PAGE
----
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SpaceX delivers Christmas gifts, including turkey, cake and more, to astronauts in space

The Dragon will stay at the Space Station for a month before returning to Earth with goods and experiments done in zero gravity.
 

SpaceX delivers Christmas gifts including turkey cake and more to astronauts in space gcw
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Washington D.C., First Published Dec 22, 2021, 4:47 PM IST
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The SpaceX Dragon spacecraft docked with the International Space Station nearly a day after it launched from Cape Canaveral in Florida. The spaceship arrived at the flying outpost and was joined to the Harmony module on the space-facing side. NASA stated that the docking process was overseen by astronauts Raja Chari and Thomas Marshburn, who tracked the spacecraft's movement as it connected with the Space Station. At 5:07 a.m. EST, the payload launched SpaceX's 24th contractual commercial resupply mission.

The Dragon will stay at the Space Station for a month before returning to Earth with goods and experiments done in zero gravity. Nearly 12 minutes after launch, the Dragon spacecraft carrying 2,948 kg of payload detached from the Falcon-9's second stage rocket. When the spacecraft was detached, a carefully orchestrated series of engine firings began to approach the space station.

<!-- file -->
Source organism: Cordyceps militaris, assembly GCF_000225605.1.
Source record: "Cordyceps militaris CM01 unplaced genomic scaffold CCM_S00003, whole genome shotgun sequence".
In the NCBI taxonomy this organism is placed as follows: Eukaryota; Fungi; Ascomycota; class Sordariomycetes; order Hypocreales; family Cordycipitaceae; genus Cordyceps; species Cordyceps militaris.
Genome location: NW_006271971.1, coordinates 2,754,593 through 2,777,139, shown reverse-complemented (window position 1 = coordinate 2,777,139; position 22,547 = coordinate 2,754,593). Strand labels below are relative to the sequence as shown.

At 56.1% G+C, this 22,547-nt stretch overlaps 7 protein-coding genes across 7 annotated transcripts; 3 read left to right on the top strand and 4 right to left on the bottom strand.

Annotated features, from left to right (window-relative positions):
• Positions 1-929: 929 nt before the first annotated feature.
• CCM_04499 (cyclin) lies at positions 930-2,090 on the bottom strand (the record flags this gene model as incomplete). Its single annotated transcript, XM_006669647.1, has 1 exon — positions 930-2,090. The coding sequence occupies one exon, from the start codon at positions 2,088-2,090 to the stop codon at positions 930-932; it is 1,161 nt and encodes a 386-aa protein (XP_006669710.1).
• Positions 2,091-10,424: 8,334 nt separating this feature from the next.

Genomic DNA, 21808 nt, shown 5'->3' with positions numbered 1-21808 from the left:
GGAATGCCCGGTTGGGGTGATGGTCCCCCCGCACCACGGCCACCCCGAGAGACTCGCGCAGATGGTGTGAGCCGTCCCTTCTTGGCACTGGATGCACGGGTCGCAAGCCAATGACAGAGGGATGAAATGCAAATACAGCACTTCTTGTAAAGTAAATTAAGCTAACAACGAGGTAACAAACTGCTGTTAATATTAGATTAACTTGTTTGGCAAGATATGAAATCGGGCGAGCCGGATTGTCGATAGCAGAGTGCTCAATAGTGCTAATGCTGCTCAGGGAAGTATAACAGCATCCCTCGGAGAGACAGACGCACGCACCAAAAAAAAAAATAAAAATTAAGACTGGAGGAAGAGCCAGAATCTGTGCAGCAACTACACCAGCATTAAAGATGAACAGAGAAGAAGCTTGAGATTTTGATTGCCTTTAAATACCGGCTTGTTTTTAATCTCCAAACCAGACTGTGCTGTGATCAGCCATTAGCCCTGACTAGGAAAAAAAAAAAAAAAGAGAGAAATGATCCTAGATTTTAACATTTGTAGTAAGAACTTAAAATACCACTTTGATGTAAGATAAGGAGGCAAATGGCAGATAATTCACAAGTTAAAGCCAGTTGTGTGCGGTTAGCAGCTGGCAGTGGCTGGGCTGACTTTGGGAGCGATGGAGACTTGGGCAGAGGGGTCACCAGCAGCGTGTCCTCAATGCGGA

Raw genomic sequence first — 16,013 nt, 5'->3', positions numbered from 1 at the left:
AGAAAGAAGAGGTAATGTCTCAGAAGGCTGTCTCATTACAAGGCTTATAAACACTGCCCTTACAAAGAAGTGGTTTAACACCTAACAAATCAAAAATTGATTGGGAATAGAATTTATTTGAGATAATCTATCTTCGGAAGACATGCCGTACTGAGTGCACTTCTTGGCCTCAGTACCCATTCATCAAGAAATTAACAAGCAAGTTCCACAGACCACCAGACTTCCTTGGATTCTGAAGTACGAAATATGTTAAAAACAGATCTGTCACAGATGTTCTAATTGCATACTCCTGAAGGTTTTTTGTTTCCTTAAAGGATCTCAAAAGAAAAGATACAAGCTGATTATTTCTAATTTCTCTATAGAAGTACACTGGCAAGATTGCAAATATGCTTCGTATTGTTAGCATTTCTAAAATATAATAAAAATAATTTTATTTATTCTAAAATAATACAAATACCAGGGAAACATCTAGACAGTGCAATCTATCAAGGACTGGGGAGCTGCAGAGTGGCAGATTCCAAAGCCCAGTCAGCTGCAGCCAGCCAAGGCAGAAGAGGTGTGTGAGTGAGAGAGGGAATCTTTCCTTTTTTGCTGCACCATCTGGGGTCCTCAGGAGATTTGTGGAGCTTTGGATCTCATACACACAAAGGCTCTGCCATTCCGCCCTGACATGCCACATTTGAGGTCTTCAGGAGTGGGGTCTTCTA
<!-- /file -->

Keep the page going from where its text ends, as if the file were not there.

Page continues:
Christmas presents from the astronauts' families, and smoked salmon and turkey, green beans, and fruitcake for a festive feast arrived at the space station on Wednesday. "I'm not going to stand in front of Santa Claus and tell you what's going to go up," NASA's space station programme manager Joel Montalbano told reporters on the eve of the launch.

A laundry detergent experiment is also included in the package. Station astronauts usually discard their filthy garments; Procter & Gamble Co. is creating a 100% biodegradable detergent for use on the station, the moon, and beyond.

Also Read | Elon Musk announces SpaceX launching new program to use CO2 from atmosphere as rocket fuel

In addition, a handheld Bioprint FirstAid machine was supplied, which enables the fast use of previously produced bio-inks using the patient's own cells to construct a band-aid patch in the event of damage. These are just a handful of the hundreds of experiments presently underway aboard the orbiting laboratory in the fields of biology and biotechnology, physical sciences, and Earth and space science, according to NASA. 
 

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